With ANZAC Day just around the corner (25th April), I thought I’d share a few activities for you to try with the kids at home.
ANZAC Day is one of the most significant events in Australian and New Zealand calendars. It marks the first major military action taken by ANZAC forces in World War One. You can read more about it here.
But how to make the importance of the events that took place relevant to young children? It can be tricky to convey the significance when the wars happened such a long time ago. My best advice is via books, crafts and art.
Doilie Poppy Art
Poppies are the symbol of peace used for both Remembrance Day and ANZAC Day. The poppies grew on many parts of the Western Front as the battle-scared landscape recovered.
This is our chosen poppy craft for ANZAC Day. After reading about the significance of the poppy, we set about using liquid water colours and droppers to create our poppies. Follow the photographs for instructions on how to make them yourselves:
This is a beautiful book by Paul Cummings and Owen Swan. It tells the story of a little girl called Rachel. She makes ANZAC biscuits for her father who is fighting in the trenches. This actually used to happen: ANZAC biscuits would be sent in tins to the soldiers because they could last the journey – amazing! I love that by reading, you can get a history lesson without realising!
We haven’t gotten around to making any this year yet, but why not try making ANZAC biscuits with your children after reading the book? To try a recipe, click here.
Usborne See Inside The First World War
You can always count on Usborne to make any subject appeal to children. This is a really informative read for slightly older kids – I’d say from 7 onwards.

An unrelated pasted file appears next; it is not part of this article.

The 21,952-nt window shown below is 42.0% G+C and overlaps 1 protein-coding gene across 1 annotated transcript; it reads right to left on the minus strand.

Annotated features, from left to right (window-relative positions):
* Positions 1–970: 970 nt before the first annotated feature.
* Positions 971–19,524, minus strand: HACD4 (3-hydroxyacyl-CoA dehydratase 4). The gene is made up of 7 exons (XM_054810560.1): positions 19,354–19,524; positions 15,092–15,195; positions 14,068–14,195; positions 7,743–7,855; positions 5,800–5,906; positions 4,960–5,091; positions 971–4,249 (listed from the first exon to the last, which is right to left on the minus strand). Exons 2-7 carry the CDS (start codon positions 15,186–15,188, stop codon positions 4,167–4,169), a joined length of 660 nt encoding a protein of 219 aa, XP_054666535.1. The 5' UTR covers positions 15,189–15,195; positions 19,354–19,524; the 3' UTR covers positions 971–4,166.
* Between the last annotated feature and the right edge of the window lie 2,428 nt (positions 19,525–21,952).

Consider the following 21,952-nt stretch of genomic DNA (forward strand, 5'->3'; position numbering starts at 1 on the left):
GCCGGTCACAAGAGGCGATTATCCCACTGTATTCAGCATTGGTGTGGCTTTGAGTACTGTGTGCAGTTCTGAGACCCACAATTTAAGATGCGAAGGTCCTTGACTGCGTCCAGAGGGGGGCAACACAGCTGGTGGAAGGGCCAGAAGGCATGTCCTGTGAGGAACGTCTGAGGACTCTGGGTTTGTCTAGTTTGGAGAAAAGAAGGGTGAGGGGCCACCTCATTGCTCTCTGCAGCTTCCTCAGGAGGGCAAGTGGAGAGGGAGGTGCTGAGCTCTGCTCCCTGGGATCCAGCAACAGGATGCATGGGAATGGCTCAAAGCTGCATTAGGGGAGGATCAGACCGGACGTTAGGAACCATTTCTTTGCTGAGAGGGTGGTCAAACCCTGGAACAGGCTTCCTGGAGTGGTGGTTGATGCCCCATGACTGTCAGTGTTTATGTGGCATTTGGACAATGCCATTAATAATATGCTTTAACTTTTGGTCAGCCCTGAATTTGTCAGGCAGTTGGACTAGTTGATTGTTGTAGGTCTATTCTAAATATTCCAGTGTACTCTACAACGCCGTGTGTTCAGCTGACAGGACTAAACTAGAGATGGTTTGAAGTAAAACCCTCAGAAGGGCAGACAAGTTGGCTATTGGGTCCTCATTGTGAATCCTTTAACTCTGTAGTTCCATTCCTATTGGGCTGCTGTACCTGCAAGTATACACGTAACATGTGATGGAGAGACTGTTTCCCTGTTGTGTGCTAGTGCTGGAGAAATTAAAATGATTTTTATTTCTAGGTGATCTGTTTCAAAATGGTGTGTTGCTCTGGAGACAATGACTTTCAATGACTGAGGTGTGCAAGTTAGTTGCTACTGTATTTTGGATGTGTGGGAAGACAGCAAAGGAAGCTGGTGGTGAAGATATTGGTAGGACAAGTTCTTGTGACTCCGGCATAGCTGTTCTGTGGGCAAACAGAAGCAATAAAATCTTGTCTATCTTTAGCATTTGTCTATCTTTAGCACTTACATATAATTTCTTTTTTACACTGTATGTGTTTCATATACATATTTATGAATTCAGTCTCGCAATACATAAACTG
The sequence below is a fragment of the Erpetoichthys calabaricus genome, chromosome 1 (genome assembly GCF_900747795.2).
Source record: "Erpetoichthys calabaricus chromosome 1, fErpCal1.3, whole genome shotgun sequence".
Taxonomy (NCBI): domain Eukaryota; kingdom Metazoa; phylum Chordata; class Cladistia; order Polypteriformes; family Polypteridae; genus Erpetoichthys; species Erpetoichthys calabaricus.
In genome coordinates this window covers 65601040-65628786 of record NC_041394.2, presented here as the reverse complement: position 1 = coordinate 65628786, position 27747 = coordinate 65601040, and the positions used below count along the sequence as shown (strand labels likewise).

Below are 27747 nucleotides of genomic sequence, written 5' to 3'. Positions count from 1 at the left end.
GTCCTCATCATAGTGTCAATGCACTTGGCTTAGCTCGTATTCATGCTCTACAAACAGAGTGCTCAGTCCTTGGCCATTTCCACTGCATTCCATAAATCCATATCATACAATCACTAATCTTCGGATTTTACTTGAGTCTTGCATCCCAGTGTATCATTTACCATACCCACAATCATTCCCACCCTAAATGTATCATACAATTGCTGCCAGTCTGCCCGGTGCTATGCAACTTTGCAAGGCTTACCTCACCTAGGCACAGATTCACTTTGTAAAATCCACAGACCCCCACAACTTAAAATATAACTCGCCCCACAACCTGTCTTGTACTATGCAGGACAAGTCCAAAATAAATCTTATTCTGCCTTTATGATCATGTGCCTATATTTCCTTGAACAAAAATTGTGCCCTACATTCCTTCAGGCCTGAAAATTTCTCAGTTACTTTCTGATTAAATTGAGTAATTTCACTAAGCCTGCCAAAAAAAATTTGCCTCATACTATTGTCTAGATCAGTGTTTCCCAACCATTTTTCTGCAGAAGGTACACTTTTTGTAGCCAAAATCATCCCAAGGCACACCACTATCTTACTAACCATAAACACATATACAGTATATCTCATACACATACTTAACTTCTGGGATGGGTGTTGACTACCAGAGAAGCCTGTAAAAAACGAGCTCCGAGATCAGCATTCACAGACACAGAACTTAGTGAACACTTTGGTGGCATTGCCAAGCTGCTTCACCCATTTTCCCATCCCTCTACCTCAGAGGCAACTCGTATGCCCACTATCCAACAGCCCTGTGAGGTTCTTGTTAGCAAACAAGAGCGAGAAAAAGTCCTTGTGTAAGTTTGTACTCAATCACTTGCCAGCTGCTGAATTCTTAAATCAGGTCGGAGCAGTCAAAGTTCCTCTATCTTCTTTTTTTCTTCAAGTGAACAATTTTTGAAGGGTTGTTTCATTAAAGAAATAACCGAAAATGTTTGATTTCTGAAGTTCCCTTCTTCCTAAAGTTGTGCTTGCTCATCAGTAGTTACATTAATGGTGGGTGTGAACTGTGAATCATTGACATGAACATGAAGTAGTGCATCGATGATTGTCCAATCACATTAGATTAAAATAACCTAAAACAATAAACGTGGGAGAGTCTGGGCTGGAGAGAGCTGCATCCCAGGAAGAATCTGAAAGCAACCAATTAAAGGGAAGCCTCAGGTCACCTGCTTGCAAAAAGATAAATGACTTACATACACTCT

Although the book doesn’t focus on ANZAC Day itself, it makes for a brilliant overview if your child begins to show more of an interest in what happened during the First World War.
I first did these with a year 3 class to mark the 100th anniversary of Remembrance Day. They are simple enough to try with a range of ages – all you need is some paint and fingers!
As you can see from the picture, we created a display with our poppies by cutting them out and sticking them onto a green background.
Food Pouch Poppies
Simple enough for the little ones to do. We used our huge collection of food pouch lids to create some loose part poppies.
Food pouch lids are brilllaintly versatile for a whole range of activities. They also help with building strength in the hands and fingers for developing fine motor skills.
I can’t take credit for this one. Harrison made this clay poppy in school a few years ago. They formed part of an incredible outdoor display at his old primary school.
If you have some air dry clay and acrylic paint, this would be a wonderful activity to try with older children.
I hope that you will be able to try some of these activities over the ANZAC weekend. Please comment below and let me know how you get on!